Monday, July 28, 2014

Adventures in "giallo" literature

I believe in getting to the airport early for an international flight, but for various reasons I was outrageously early for my flight out of Fiumicino, meaning that I got to investigate all the shops at my leisure (and my wallet's peril). This included a Feltrinelli's outlet -- the Waterstones or Barnes & Noble of Italy -- which had a single, but generous, table of books in Inglese. This is an interesting thing, the forty or so titles in English that make up the selection in an airport bookstore; what would you choose and/or expect? In this case, there were the usual sorts of things, I guess, the supernatural romances, the pinky-purple chick lit, the conspiracy thrillers, the award short-list titles; but also, and I thought this was a nice touch, a selection of novels with Italian connections, whether written by Italians or simply set in Italy. And among these was a detective novel translated from Italian which sounded pretty interesting, but I virtuously chose not to spend my money in such a fashion (and promptly went and spent four times as much-- look, I don't have to explain myself to you). Having arrived home, I tried asking google what that book was so I could look for it at the library, and google suggested the Inspector Montalbano series by Andrea Camilleri. Now, I think the Big G is wrong, I don't think Camilleri is the author I saw at the airport--

"Wish you had Glass now, eh?" - no, really no
--but Camilleri was readily available at the library and so I took out The Shape of Water, the first of this apparently much-loved series.

A man is found dead of a heart attack in his car, parked in an area notorious for prostitution. But of course, the dead man was a political heavyweight, this is Sicily, and it's a crime novel, so it's not so simple as all that.
"Wonderful, eh?"
"I'm sorry, I don't understand."
"It's wonderful, that is, that someone in this fine province of ours should decide to die a natural death and thereby set a good example. Don't you think? Another two or three deaths like Luparello's and we'll start catching up with the rest of Italy."
I found it interesting that the tagline on my edition is a novel of food, wine, and homicide in small-town Sicily, which makes it sound sort of travelogue-esque; plenty of murder mysteries trade on readers'/viewers' interest in the setting, serving up atmosphere along with a puzzle.* In fact, The Shape of Water is a fairly sordid little story of sex, politics, scandal, and death, and while food features from time to time, I wouldn't say it's particularly prominent. The tagline may be drawing on the series as a whole rather than this particular installment.

I didn't call the book "gritty" there because the writing seemed a little too spare for that particular adjective. The quotes on the back compare Camilleri to Hammett and Chandler, so I have a vague notion that this is a matter of style. It wasn't my favorite; in a couple of places it felt flat rather than taut or hard-bitten or whatever. Nevertheless, there were parts that stood out, including passages that were genuinely funny, which as we all know is not easy to do.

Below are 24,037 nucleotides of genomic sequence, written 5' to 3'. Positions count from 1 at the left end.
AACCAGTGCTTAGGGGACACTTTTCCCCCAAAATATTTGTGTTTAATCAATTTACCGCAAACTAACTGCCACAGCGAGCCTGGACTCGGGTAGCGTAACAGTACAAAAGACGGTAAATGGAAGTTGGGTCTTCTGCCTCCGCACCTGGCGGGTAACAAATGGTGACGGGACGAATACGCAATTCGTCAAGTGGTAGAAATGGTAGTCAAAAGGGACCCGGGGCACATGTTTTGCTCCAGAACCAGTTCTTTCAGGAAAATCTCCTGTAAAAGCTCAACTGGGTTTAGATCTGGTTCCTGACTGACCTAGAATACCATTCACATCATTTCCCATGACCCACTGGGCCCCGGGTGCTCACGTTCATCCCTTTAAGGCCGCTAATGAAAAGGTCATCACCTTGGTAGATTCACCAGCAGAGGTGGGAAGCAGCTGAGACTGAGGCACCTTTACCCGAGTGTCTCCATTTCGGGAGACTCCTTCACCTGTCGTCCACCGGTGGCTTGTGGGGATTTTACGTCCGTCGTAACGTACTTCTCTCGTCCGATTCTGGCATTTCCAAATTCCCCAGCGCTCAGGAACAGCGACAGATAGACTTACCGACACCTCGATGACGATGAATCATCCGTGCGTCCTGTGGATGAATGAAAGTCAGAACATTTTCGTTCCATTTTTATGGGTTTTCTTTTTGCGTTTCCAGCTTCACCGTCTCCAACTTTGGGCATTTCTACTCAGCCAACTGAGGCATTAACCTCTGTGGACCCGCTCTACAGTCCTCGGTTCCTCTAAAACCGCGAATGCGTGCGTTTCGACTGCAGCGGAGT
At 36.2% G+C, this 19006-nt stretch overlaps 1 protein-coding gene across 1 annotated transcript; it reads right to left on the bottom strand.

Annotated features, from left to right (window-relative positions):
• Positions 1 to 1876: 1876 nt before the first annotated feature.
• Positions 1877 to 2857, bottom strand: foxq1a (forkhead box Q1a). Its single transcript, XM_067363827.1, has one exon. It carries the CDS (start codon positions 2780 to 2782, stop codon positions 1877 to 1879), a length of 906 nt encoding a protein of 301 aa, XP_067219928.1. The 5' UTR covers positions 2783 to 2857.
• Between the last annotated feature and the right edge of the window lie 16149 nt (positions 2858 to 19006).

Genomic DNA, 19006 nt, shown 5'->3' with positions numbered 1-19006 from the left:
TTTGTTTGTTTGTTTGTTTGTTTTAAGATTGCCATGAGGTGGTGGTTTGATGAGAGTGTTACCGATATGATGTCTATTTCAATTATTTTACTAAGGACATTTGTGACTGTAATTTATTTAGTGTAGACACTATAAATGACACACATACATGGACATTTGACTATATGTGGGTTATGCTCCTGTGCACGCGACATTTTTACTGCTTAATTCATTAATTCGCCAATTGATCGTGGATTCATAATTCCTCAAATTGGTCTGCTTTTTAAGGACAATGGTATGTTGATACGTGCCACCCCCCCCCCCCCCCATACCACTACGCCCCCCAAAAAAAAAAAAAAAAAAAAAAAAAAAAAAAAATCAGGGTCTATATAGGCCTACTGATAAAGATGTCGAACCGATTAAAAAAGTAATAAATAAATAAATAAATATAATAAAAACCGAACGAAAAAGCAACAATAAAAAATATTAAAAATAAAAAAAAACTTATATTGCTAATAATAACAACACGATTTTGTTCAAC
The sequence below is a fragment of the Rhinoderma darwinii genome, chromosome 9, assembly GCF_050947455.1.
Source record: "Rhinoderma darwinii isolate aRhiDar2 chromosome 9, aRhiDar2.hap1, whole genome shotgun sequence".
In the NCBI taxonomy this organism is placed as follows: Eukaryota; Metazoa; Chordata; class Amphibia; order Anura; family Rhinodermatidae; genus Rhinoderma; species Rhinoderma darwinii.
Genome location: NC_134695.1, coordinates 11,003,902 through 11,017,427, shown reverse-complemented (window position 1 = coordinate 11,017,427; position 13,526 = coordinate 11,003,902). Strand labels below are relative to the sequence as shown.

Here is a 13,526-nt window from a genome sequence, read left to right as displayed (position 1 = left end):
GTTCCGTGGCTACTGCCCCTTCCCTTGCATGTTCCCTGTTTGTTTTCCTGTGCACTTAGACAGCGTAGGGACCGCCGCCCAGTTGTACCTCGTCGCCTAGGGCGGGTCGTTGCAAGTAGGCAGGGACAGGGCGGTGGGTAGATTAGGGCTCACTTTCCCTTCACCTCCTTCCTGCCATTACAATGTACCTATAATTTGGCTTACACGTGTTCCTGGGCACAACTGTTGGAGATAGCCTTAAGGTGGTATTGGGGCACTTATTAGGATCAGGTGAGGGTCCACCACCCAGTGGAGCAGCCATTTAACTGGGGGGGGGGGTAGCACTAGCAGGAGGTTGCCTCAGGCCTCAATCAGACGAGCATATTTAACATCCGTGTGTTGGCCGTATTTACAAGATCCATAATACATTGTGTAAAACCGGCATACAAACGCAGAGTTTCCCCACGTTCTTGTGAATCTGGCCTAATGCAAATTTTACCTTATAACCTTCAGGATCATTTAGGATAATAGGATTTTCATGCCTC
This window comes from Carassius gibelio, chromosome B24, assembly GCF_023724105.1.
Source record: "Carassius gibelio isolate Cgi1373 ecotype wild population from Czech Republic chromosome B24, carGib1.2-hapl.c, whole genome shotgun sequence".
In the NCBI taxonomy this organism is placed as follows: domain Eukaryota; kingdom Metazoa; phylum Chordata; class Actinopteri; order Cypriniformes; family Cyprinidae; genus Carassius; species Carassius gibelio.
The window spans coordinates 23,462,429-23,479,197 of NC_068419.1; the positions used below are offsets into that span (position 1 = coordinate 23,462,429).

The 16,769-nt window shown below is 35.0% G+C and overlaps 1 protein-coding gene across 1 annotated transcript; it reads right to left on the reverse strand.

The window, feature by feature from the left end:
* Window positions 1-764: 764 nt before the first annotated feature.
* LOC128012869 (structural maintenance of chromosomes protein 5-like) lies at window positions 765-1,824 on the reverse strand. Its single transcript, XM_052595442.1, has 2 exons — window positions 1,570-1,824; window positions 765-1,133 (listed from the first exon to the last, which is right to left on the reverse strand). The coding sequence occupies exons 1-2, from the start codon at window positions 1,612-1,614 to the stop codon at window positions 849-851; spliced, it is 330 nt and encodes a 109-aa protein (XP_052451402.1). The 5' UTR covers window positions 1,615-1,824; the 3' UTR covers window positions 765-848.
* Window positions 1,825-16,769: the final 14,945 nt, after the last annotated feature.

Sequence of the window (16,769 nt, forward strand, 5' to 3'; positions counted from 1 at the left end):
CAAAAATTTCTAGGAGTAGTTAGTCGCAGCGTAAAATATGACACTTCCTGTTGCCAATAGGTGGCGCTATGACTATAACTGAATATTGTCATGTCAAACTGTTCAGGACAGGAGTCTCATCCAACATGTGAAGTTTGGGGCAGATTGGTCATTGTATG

At the end of the book I discovered endnotes which explained some of the political references and undercurrents and gave rough dollar values for the lire quoted in the text -- these notes were minimal and genuinely useful, or would have been if there were any indication in the text that they existed! Seriously, no asterisks or anything. Hopefully that was corrected in later editions; pity the translator who went to the trouble of compiling them if not.

In sum, this book didn't totally win me over but then it didn't turn me off either. I have another volume in the series (not the second one, but a later one) and I'm still going to read that one too. I didn't see anything here that would make me particularly love this series the way that readers in other languages apparently do, but neither did I dislike the book. Certainly Sicily makes a unique environment for crime stories, and I thought it was handled really well; I mean, I don't know what would actually be "realistic" but this didn't feel didactic or exoticized. I suppose that's one value of reading a translated book.

* Has anyone else seen Endeavor? The second series just aired on PBS. I never liked Inspector Morse much (although Lewis I like), but Endeavor is pretty gorgeous.

Saturday, July 19, 2014

Nothing to declare

I am back!

You probably didn't even know I was gone, but I was: two weeks in Rome. It was grand. (Unintentional Grand Tour pun? No one will believe it.) I had this fine book with me, letting me impress my friends with borrowed knowledge:

It's a bit heavy, being printed with colored pictures on nice paper, and the author sometimes seems to assume that just telling you the name of the architect or artist is enough, but it was a lifesaver enough times to make lugging it around worthwhile. The pages on the Vatican Museums were essential (omigosh the Vatican Museums are ENORMOUS) and unlike most guidebooks I looked at, this one gives plenty of time to all the zillions of churches you're obviously going to want to visit.

Even better, I bought this book with the gift card from when my Something Other Than God post won the drawing at Conversion Diary.

It's a major award!
Even if I had spent my own money though: worth it. I think I will be revisiting the Blue Guide series for future travels.

Now, I must get unpacked, do the laundry, and get reading something so I can post again in a reasonable interval. Hashtag: summer.